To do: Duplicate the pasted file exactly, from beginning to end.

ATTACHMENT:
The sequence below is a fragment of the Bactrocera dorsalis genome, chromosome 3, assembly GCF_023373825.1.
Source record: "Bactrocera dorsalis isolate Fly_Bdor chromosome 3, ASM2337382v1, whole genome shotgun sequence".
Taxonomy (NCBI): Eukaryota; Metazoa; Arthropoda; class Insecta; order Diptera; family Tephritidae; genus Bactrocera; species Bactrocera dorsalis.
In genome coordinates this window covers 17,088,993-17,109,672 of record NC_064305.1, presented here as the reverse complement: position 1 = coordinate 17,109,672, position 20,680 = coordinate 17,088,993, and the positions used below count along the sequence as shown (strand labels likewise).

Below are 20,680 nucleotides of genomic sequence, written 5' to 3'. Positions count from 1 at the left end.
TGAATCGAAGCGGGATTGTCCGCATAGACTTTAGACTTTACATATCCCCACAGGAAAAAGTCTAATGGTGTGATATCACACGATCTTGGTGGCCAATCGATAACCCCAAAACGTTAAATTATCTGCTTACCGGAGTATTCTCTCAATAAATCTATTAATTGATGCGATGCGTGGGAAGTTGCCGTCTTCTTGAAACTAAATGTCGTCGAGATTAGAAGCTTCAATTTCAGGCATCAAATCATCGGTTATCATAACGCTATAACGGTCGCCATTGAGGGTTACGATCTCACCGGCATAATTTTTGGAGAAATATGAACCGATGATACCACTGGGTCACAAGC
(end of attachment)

The sequence below is a fragment of the Bactrocera dorsalis genome, chromosome 3, assembly GCF_023373825.1.
Source record: "Bactrocera dorsalis isolate Fly_Bdor chromosome 3, ASM2337382v1, whole genome shotgun sequence".
Taxonomy (NCBI): Eukaryota; Metazoa; Arthropoda; class Insecta; order Diptera; family Tephritidae; genus Bactrocera; species Bactrocera dorsalis.
In genome coordinates this window covers 17,088,993-17,109,672 of record NC_064305.1, presented here as the reverse complement: position 1 = coordinate 17,109,672, position 20,680 = coordinate 17,088,993, and the positions used below count along the sequence as shown (strand labels likewise).

Below are 20,680 nucleotides of genomic sequence, written 5' to 3'. Positions count from 1 at the left end.
TGAATCGAAGCGGGATTGTCCGCATAGACTTTAGACTTTACATATCCCCACAGGAAAAAGTCTAATGGTGTGATATCACACGATCTTGGTGGCCAATCGATAACCCCAAAACGTTAAATTATCTGCTTACCGGAGTATTCTCTCAATAAATCTATTAATTGATGCGATGCGTGGGAAGTTGCCGTCTTCTTGAAACTAAATGTCGTCGAGATTAGAAGCTTCAATTTCAGGCATCAAATCATCGGTTATCATAACGCTATAACGGTCGCCATTGAGGGTTACGATCTCACCGGCATAATTTTTGGAGAAATATGAACCGATGATACCACTGGGTCACAAGC